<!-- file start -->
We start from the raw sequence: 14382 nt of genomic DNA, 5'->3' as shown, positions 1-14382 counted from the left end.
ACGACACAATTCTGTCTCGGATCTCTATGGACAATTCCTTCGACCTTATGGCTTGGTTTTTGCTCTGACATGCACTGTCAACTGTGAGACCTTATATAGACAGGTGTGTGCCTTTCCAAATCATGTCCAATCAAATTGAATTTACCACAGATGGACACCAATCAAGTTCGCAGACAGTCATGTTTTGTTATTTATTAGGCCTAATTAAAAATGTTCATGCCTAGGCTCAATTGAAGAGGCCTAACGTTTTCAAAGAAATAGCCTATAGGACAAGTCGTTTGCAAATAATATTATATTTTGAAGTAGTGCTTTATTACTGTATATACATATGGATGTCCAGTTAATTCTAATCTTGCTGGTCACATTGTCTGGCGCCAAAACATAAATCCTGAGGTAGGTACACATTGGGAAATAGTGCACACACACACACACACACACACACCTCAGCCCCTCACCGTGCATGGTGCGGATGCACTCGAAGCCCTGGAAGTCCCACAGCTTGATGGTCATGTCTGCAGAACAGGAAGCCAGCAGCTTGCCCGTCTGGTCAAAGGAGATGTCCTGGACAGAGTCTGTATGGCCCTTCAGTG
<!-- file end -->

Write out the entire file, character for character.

We start from the raw sequence: 14382 nt of genomic DNA, 5'->3' as shown, positions 1-14382 counted from the left end.
ACGACACAATTCTGTCTCGGATCTCTATGGACAATTCCTTCGACCTTATGGCTTGGTTTTTGCTCTGACATGCACTGTCAACTGTGAGACCTTATATAGACAGGTGTGTGCCTTTCCAAATCATGTCCAATCAAATTGAATTTACCACAGATGGACACCAATCAAGTTCGCAGACAGTCATGTTTTGTTATTTATTAGGCCTAATTAAAAATGTTCATGCCTAGGCTCAATTGAAGAGGCCTAACGTTTTCAAAGAAATAGCCTATAGGACAAGTCGTTTGCAAATAATATTATATTTTGAAGTAGTGCTTTATTACTGTATATACATATGGATGTCCAGTTAATTCTAATCTTGCTGGTCACATTGTCTGGCGCCAAAACATAAATCCTGAGGTAGGTACACATTGGGAAATAGTGCACACACACACACACACACACACACCTCAGCCCCTCACCGTGCATGGTGCGGATGCACTCGAAGCCCTGGAAGTCCCACAGCTTGATGGTCATGTCTGCAGAACAGGAAGCCAGCAGCTTGCCCGTCTGGTCAAAGGAGATGTCCTGGACAGAGTCTGTATGGCCCTTCAGTG